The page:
13. Not making it in the Nuke program may be a blessing in disguise - there are plenty of jobs that someone with a "nuke" brain can do. It's not failure in life - just not as able as others to cramp a huge amount of material into the little old brain. NOT A BIG DEAL - just go on to something else.

THINGS CHANGE. FEEDBACK IS IMPORTANT. PLEASE FEEL FREE TO ADD/REVISE AS YOU WISH.  BunkerQB January 16, 2013.

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bump

As a former Power School Instructor, I will say that this is pretty much on the money. Points 5 and 6 especially.

Addressing point #5: It is the instructors job to help you pass. That does not mean that they will hold your hand and spoon feed you answers, but if you are willing to put forth an honest effort they will spend as much time as it takes to help you understand the material. I spent many a Saturday morning in my office with struggling students going over concepts until they got it. As an instructor, one of the most gratifying things is that moment when you see "the light bulb" come on and the student realizes that they grasp a concept. Instructors are required to be available during the academic day to answer questions from students. For those parents of Sailors in the pipeline, encourage your Sailors to use their instructors. They are not limited to just their class instructor either. They can get help from any instructor in the office. Some instructors are better at teaching certain concepts than others and most will freely admit that and actually refer students to other instructors for help with certain concepts. Make the instructors earn their pay. I can't emphasize this enough. If your sailor feels comfortable with the material, they should spend an hour or so in an instructor office getting "run time." Run time is essentially a quiz session where the instructor will ask the student questions and they will answer them using a whiteboard. This actually accomplishes two things. First it re-enforces the concepts that are being taught and, most likely, will uncover a gap or 2 in knowledge that the student didn't know they had. It also prepares the student for the prototype and the fleet because run time is conducted similar to the oral boards they will face at prototype and in the Fleet when they reach certain points in their qualification process. They will be standing in front of a whiteboard armed with their knowledge and will be subjected to questions from one or more instructors. Run time gets them used to answering questions in that venue. I have seen students drastically improve their exam scores just by spending an hour or 2 a week in an instructor office getting run time.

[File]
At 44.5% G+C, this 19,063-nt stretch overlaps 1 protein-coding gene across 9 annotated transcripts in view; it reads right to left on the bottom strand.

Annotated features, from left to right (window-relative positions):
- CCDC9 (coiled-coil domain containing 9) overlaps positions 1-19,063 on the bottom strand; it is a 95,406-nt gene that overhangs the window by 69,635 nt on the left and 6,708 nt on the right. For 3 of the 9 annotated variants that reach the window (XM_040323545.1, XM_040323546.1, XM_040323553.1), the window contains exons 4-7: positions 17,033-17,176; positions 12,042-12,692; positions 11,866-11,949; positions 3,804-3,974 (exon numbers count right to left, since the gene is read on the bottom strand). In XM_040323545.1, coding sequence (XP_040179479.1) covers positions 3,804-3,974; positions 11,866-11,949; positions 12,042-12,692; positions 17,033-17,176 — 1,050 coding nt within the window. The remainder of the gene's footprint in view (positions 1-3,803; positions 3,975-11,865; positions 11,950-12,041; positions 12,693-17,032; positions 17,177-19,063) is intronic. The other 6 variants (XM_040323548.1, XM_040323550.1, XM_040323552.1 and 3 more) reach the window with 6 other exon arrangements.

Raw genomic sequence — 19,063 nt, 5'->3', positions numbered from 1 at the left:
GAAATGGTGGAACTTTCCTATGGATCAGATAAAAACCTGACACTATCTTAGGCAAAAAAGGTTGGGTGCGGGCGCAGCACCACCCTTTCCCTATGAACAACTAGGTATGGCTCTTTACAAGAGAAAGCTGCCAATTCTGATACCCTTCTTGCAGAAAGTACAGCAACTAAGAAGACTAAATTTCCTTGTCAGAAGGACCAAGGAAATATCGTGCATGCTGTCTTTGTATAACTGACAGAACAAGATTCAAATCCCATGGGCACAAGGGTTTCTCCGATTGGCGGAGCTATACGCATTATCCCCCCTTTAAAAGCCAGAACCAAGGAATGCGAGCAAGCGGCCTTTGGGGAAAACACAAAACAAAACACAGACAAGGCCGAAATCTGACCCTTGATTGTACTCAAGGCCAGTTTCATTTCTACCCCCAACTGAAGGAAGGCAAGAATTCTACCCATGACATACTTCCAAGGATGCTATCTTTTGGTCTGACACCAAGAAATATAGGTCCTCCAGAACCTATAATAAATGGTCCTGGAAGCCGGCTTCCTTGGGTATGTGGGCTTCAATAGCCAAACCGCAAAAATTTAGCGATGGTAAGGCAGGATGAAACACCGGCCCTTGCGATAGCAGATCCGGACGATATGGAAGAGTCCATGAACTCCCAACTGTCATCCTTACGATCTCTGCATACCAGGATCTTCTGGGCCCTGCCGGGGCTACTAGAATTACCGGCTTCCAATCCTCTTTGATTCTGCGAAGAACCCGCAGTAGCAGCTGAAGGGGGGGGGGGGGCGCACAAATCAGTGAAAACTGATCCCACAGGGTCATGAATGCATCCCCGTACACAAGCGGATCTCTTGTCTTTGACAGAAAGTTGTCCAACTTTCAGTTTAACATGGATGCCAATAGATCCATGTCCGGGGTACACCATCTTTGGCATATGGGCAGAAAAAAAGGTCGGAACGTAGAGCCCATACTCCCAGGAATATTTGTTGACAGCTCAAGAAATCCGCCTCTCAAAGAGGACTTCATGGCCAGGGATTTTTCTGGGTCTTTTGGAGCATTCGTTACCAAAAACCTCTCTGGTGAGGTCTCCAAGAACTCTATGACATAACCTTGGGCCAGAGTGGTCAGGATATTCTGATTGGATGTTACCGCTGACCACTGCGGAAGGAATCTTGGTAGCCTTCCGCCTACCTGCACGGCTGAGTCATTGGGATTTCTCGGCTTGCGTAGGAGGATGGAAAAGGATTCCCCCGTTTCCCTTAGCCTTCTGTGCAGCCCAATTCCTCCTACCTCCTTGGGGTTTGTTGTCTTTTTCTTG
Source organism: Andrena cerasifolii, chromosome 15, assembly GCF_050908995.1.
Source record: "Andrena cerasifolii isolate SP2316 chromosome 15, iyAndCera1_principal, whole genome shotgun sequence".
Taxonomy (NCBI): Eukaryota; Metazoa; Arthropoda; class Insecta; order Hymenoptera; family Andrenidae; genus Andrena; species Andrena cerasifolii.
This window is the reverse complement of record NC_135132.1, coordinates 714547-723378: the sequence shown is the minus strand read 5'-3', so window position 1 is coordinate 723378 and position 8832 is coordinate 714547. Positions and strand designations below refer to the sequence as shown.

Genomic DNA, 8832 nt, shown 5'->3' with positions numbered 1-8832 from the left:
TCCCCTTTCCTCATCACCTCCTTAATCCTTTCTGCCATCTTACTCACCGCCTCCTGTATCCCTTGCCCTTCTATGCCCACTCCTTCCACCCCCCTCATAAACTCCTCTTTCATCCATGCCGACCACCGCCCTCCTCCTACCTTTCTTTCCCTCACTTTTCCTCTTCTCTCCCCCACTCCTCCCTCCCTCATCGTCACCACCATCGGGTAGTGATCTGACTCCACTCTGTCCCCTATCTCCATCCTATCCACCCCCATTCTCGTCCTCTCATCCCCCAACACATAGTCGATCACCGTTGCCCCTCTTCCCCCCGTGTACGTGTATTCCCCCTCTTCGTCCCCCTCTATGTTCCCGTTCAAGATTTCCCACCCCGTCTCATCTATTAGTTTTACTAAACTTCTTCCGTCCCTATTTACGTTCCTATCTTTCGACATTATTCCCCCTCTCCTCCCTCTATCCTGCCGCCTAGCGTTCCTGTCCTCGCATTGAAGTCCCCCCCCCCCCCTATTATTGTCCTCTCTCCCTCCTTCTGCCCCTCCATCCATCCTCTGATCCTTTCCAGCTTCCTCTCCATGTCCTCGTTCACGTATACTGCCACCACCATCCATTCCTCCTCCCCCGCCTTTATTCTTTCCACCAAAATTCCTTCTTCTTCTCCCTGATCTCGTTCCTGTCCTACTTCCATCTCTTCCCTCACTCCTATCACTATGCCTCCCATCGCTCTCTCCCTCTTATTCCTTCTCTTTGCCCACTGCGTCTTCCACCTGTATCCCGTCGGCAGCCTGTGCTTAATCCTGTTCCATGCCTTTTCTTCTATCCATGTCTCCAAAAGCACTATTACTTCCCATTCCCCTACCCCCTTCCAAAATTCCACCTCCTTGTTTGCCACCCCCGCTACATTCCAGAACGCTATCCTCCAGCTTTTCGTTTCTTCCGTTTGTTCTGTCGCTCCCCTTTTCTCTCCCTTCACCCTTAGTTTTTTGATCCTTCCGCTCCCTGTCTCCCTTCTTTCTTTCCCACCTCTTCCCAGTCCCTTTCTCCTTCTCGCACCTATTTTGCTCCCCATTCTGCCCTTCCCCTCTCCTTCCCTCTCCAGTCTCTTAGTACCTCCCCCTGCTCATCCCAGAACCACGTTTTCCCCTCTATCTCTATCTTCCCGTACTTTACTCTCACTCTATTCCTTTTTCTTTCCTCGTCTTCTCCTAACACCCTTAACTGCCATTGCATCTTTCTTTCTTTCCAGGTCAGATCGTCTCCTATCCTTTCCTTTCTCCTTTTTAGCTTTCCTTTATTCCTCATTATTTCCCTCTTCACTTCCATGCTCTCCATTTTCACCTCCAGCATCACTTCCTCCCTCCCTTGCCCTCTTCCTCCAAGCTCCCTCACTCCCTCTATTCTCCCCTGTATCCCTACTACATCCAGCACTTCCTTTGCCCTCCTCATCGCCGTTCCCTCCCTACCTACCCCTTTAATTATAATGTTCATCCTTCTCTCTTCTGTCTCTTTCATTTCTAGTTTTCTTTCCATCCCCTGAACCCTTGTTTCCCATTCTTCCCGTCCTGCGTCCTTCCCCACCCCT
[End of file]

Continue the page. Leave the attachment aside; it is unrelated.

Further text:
Addressing point #6: One thing that I noticed during my 20 year career as a Navy Nuke was that some of the best and most proficient operators out there were the ones that scraped the bottom of the barrel through the pipeline. They were the ones who were on mandatory 30+ hours of study a week and were still scraping by with a GPA barely above 2.5 and usually one exam failure away from being academically dropped. So definitely, tell your Sailors to NOT get discouraged if they are struggling to pass Nuke School. Keep their heads down and grind it out because Nuke School GPA does not matter in the Fleet. I will throw the caveat in there, though, that if they have any inkling  of going back to Power School as an instructor they need to be ranked in the upper half of their class GPA wise. Other than that, no one cares what your GPA was in Power School once you're on a boat. What matters then is that you are qualified to stand a watch and that you are a productive member of the watch team.